Top managers’ involvement in a change project
On Monday 24 June 2019 Heidi Buverud will hold a trial lecture on a prescribed topic and defend her thesis for the PhD degree at NHH.
Prescribed topic for the trial lecture:
A well-known matter within change management is the tension between a “top-down” and a “bottom-up” approach. Discuss the tension between the two approaches related to the management of ERP system implementations.
10:15 in Jebsen Centre, NHH
Title of the thesis:
ERP system implementation: How top managers’ involvement in a change project matters
The purpose of this thesis is to enhance the understanding of how top managers’ involvement in an ERP system implementation project may affect organisational effectiveness. In the implementation literature, top management involvement is emphasised, but described in vague terms only.
To study the significance of top management involvement, Buverud examined the implementation of an ERP system in an international production enterprise. To take care of competitive advantages, the system included two custom-made modules.
Except for a considerable delay related to the development of the custom-made production-planning module, the implementation was a success. Main effects were increased effectiveness of the extended supply chain, such as improved exploitation of capacities, reduction of managerial lead-times, reduction of mistakes, and improved services to the customers. Thirteen local planners were moved to other activities.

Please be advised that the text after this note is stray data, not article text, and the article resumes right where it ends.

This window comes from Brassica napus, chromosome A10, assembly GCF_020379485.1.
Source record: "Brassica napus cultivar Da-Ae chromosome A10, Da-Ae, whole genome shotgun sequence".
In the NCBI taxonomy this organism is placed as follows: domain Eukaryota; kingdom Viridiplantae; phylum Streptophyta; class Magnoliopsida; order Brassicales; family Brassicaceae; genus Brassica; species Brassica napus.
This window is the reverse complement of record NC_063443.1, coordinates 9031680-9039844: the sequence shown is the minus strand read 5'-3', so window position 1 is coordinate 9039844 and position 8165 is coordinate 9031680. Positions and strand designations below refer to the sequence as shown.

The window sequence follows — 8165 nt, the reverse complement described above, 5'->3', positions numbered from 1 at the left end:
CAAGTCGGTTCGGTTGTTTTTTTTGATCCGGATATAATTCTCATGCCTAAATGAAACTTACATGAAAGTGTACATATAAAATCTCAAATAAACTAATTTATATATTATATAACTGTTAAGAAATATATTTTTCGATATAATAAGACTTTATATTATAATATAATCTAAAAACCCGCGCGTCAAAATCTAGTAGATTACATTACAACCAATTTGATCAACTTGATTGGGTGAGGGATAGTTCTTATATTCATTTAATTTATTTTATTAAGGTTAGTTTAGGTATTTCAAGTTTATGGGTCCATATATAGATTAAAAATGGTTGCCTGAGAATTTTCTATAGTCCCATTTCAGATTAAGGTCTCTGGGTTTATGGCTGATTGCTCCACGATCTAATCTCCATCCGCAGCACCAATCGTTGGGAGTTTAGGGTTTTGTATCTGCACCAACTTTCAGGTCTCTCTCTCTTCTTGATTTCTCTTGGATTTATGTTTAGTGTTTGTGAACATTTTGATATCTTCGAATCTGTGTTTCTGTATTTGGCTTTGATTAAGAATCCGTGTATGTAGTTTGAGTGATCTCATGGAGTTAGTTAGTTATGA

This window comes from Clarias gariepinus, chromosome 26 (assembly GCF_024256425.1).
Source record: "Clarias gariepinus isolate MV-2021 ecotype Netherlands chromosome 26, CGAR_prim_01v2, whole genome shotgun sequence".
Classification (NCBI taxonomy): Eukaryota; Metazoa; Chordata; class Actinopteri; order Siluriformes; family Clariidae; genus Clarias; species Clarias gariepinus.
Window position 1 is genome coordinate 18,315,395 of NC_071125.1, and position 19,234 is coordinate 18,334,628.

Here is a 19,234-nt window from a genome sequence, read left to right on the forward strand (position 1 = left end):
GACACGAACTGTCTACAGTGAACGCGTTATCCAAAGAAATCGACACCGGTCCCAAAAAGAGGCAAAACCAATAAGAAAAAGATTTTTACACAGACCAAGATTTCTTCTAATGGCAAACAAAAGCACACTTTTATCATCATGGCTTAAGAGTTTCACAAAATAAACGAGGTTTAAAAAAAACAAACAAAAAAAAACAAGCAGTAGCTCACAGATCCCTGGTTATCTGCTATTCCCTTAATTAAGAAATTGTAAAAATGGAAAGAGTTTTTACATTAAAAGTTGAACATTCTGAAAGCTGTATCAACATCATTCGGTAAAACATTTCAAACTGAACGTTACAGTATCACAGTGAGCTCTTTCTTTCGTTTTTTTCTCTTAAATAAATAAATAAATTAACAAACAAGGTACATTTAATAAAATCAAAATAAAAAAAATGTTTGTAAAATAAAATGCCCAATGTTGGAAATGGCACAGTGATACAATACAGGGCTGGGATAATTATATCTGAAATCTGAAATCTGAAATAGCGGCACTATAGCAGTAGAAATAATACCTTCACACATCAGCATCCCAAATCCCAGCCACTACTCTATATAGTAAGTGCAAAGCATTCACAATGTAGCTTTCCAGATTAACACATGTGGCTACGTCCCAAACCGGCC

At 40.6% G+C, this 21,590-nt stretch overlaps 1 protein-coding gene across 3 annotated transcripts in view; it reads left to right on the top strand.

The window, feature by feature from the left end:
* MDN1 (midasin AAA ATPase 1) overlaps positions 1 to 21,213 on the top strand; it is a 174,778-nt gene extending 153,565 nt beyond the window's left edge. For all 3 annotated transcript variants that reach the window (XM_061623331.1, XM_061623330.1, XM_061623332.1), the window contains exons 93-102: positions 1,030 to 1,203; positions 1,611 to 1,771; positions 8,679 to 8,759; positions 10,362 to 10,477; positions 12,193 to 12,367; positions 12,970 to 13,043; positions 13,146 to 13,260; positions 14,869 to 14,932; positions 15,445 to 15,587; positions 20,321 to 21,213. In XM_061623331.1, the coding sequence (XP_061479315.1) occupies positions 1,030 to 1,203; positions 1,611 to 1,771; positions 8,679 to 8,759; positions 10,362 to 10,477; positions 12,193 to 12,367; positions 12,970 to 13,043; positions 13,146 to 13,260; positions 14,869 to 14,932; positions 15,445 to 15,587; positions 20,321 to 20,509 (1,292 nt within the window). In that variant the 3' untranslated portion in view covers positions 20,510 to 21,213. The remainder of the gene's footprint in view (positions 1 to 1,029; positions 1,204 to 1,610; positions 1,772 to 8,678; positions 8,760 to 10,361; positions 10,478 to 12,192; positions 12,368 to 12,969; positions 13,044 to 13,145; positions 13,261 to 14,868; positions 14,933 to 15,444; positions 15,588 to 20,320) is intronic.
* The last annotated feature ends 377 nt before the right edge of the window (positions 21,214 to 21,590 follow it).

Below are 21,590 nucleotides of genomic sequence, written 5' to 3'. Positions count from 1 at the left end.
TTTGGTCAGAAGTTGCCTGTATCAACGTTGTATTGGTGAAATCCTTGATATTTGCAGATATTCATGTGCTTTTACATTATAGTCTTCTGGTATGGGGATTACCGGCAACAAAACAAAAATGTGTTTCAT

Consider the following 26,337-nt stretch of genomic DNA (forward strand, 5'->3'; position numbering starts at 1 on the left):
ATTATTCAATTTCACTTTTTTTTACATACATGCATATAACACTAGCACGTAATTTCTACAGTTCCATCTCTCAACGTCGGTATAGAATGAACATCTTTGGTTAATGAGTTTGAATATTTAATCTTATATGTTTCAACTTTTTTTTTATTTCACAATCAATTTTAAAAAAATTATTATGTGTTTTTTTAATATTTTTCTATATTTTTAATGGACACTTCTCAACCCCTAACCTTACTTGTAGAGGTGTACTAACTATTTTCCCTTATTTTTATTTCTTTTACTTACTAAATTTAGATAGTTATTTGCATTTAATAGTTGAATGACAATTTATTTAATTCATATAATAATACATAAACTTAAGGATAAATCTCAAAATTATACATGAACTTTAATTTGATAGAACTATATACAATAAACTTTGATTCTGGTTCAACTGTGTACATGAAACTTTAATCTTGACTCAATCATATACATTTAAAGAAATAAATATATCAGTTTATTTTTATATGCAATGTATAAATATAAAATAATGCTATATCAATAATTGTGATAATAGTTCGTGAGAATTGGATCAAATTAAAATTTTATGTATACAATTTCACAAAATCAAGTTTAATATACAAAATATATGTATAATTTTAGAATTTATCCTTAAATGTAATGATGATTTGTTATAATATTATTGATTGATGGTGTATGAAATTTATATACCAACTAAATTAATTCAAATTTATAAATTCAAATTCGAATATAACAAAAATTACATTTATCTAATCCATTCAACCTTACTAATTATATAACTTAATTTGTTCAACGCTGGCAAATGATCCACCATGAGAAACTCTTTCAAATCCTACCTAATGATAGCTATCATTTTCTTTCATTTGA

Buverud´s thesis contributes to the understanding of the top managers’ role in ERP-system implementation projects. In the initiation phase, the top managers developed the vision and communicated the vision and the need for changes to all employees. During the project period, they were members of the steering committees, allocating resources to compose project teams, and keeping in constant contact with the employees. However, they lacked the knowledge of agile project management.
Her findings support the importance of dividing a complex project into manageable sub-projects. In addition, my study demonstrates that it is essential to evaluate the characteristics of each sub-project critically and select an adequate implementation strategy. The strategy should comprise both the technical complexity of the software solution and the organisational change processes.
Buverud´s findings have implications for managers: Managers who are not mastering project management principles need two types of consultants when involved in ERP-system projects. Because of the technological complexity, managers need consultants from the vendor when they implement an ERP package. They may also need other types of specialists, such as programmers, when the project involves the development of custom-made software. In addition, they need the support of a professional project manager to help them apply appropriate project management methodologies to achieve the project goals in time and on budget.
12:15 in Jebsen Centre, NHH
Members of the evaluation committee:
Associate Professor Gunnar E. Christensen (leader of the committee), Department of Strategy and Management, NHH
Professor Martin Lindell, Hanken School of Economics
Associate Professor Eli Hustad, University of Agder
Professor Anna Mette Fuglseth (main supervisor), Department of Strategy and Management, NHH
Professor Kjell Grønhaug, Department of Strategy and Management, NHH
The trial lecture and thesis defence will be open to the public.